Wednesday's seven-homer, 15-hit display in a 9-0 pounding of the Cubs aside, the Reds' offense has really been sagging. Their .250 team average is ranked 12th out of 16 NL teams. While ranked third with 41 homers, a .134 average with two outs and runners in scoring position is ranked last in the league is evidence that their clutch hitting is MIA. They've also been outscored for the season, 170-146.
Key power hitters Adam Dunn and Ken Griffey Jr. have yet to get rolling, and have just 31 RBIs between them. Dunn is batting .219, while Griffey is at .244 and has been stuck at 597 career homers since April 23.
Despite Edinson Volquez's 5-1 start with a 1.06 ERA and Harang's hard-luck quality starts, the pitching staff is ranked 12th in the NL with a 4.52 ERA. Rookie Johnny Cueto had a sensational start but has since returned to earth, while Bronson Arroyo is trying to figure out how he's 1-4 with an 8.63 ERA.
On top of that, the Reds have already changed general managers. Just 21 games into the season with a 9-12 record, GM Wayne Krivsky was let go by owner Bob Castellini in favor of Walt Jocketty. Cincinnati has gone 5-9 since.
Reds manager Dusty Baker hates losing, but in a sense hates negativity more. Baker is convinced the first 35 games are not indicative of how his team's 2008 season will ultimately turn out.
"Nothing lasts forever," Baker said. "It just seems like it's forever. It's not that we're not working. We're definitely working."
"I still think the season is salvageable," Jocketty said. "I still think guys are pressing hard. We still have guys trying to pick up the slack and do a lot themselves. The key to this is trying to run off a few wins and try to take the pressure off."
At the 35-game mark in 2007, the Reds were 15-20 and 9 1/2 games out. Essentially out of the race by Mother's Day, the season had already hurtled out into space by Memorial Day, and manager Jerry Narron was dismissed at the end of June.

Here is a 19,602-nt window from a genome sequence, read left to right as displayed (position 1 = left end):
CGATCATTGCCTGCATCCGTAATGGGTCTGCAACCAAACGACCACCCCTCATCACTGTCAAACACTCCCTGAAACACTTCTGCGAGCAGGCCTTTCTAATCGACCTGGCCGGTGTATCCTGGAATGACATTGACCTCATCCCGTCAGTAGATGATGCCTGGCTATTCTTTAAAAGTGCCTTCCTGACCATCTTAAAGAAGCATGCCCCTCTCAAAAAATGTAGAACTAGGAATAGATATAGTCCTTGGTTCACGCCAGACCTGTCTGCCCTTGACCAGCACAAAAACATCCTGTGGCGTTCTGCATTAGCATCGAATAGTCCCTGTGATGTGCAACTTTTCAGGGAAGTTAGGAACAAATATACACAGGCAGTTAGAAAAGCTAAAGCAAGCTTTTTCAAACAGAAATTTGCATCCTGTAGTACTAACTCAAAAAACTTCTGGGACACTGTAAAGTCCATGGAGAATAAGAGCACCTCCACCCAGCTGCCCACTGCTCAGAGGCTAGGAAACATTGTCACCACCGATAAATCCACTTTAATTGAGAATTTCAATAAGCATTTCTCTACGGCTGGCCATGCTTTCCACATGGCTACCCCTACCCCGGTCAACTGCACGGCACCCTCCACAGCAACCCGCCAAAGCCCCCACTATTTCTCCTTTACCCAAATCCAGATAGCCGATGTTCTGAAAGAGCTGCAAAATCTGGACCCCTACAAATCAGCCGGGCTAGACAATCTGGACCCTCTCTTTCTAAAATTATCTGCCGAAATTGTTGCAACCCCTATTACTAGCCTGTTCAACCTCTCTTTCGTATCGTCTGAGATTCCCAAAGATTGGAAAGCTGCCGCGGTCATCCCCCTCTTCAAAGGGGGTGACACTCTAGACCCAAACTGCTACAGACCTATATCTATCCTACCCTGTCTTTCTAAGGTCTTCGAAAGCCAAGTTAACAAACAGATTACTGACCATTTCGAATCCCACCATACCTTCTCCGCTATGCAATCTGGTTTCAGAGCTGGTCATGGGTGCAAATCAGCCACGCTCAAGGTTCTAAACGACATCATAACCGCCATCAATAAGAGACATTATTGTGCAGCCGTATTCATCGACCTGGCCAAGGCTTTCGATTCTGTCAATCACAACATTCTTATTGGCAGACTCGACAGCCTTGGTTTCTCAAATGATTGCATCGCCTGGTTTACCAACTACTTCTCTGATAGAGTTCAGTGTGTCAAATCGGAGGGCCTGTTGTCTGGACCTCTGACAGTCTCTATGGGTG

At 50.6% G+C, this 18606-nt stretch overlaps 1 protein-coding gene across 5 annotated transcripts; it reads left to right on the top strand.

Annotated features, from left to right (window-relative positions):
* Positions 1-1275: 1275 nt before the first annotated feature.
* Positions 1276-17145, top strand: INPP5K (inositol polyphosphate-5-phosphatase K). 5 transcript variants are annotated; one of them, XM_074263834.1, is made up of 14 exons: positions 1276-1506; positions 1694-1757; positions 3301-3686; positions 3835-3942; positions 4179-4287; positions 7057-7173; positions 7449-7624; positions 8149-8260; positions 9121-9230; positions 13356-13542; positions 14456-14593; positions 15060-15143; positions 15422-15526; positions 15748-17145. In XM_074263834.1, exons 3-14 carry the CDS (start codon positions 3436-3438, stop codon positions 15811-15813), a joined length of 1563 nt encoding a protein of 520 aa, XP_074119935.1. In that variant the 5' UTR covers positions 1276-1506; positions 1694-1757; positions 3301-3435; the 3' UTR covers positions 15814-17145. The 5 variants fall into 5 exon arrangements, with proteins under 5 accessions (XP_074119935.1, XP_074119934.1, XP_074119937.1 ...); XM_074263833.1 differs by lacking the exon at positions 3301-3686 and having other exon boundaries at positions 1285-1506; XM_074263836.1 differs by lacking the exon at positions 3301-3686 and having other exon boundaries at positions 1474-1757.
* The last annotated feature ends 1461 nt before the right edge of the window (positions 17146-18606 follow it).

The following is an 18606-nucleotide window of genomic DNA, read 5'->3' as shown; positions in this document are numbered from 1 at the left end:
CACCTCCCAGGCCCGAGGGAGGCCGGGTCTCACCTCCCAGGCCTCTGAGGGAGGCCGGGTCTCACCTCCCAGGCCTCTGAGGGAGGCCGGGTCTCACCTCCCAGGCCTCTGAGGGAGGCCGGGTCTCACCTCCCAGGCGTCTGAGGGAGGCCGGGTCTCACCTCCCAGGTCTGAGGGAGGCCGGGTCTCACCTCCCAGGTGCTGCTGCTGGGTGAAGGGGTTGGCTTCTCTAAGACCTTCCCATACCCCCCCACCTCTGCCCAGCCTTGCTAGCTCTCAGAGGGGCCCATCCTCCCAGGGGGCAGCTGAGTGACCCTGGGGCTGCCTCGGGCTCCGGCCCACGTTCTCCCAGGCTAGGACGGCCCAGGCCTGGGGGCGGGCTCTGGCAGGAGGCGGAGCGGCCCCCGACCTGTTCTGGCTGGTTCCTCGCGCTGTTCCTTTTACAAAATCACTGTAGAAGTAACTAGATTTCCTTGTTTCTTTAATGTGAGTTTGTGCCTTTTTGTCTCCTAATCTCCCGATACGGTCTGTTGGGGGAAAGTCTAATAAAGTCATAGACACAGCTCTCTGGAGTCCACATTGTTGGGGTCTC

Although the 2008 club is one game behind last year's pace, any apparent submission to losing is missing. It's been a feisty week in the Reds clubhouse. On Sunday, Baker held a team meeting to both relax and rally his players. On Monday, reliever David Weathers called out broadcaster Jeff Brantley for implying the team had already quit. Then there was Wednesday's offensive explosion.
"Everybody wants to win so bad that sometimes it hurts," Griffey said. "There's not a lack of effort, and nobody has quit on this team."
"We're going to do better," Weathers said Wednesday. "We're just in a tough stretch. We have to fight. I think we will fight."
Baker is 100 percent convinced that the slumping players will rise to the numbers on their baseball cards.
"You're going to tell me Harang is a 1-5 pitcher?" Baker said. "Is Arroyo a 1-4 pitcher? Is Griffey a .240 hitter, Dunn a .220 hitter? Will [Brandon] Phillips hit .270? Is our bench not going to get any pinch hits?
"We're in a total funk right now. But hey, the beauty of the game is that any day at any minute, if you keep working, things will come together for no apparent reason. A break here, a broken bat hit there, and bam. That's how it usually starts -- something small."
Baker may be counting on fortunes to improve for Dunn, Griffey and Harang, but the Reds have to rest their season's hopes that Volquez is able to keep his excellence going, that rookie Joey Votto can keep hitting well and that Cueto can still be electric when at his best. That's a lot to ask of two 24-year-olds and a 22-year-old.
The Reds also have to get better within their division to have any chance. They are only 7-13 vs. NL Central rivals.
If Cincinnati can't climb out of this early season hole, Jocketty would have little choice but to look ahead to 2009. That would mean exploring trades for Dunn and Griffey, who each can choose free agency after the season. It would clear space for top prospect Jay Bruce to get his chance. Like Bruce, pitching prospect Homer Bailey is also waiting his turn at Triple-A Louisville.
Regardless of which moves are made, or how the team might improve, there is no snap-your-fingers solution for a quick climb out the NL Central cellar.
"If you think you're going to have an eight- or nine-game winning streak, you might get it," Baker said. "But you have to slow walk back into contention. It's what I've always believed and have always seen. You just have to play good, sound baseball for an extended period of time."